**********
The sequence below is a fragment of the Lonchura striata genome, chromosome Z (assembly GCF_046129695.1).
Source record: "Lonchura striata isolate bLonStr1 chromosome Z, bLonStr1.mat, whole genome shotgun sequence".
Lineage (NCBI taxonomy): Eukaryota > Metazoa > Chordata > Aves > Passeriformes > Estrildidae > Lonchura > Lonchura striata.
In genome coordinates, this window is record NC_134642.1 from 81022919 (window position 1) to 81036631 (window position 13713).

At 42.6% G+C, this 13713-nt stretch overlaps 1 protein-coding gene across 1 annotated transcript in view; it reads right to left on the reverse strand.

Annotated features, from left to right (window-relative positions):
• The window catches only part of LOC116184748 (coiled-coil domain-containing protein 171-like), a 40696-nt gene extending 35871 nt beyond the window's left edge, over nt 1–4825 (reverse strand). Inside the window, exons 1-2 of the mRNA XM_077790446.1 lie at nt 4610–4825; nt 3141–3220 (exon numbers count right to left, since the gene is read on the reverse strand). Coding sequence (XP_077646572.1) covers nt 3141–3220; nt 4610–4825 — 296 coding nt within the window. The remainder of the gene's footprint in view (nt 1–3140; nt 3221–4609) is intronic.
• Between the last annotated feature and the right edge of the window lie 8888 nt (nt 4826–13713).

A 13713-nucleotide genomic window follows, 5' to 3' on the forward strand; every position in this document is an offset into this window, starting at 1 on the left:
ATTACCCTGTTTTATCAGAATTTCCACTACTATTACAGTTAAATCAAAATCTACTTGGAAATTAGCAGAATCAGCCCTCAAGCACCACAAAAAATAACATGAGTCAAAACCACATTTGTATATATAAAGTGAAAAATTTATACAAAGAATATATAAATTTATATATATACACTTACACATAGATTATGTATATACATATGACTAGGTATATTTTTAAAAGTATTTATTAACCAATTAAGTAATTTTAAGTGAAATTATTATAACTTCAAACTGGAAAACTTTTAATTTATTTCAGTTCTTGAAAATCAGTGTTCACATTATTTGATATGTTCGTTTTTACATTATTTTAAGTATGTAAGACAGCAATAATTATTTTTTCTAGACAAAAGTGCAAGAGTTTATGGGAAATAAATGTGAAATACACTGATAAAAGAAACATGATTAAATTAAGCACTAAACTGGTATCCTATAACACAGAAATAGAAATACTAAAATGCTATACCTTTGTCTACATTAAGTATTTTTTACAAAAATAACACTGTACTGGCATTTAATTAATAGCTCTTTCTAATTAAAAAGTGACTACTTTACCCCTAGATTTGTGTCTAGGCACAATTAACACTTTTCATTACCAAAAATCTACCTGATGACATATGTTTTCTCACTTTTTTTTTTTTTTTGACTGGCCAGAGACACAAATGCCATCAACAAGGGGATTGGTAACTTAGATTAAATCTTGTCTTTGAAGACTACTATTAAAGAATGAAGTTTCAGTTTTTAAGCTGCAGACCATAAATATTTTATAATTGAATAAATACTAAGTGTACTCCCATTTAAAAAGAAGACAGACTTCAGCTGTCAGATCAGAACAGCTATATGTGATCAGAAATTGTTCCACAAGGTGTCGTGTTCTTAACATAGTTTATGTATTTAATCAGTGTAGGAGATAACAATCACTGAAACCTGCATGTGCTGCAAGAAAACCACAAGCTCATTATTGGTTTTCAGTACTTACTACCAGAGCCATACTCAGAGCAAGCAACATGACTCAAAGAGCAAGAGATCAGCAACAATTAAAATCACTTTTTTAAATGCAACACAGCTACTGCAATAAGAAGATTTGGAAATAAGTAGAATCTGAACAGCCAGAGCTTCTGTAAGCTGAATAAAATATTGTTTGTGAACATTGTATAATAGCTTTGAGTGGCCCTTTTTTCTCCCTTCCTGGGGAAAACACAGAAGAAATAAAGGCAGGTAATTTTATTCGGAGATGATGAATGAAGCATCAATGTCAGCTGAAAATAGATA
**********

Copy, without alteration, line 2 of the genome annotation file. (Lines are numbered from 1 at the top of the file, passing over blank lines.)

Source record: "Lonchura striata isolate bLonStr1 chromosome Z, bLonStr1.mat, whole genome shotgun sequence".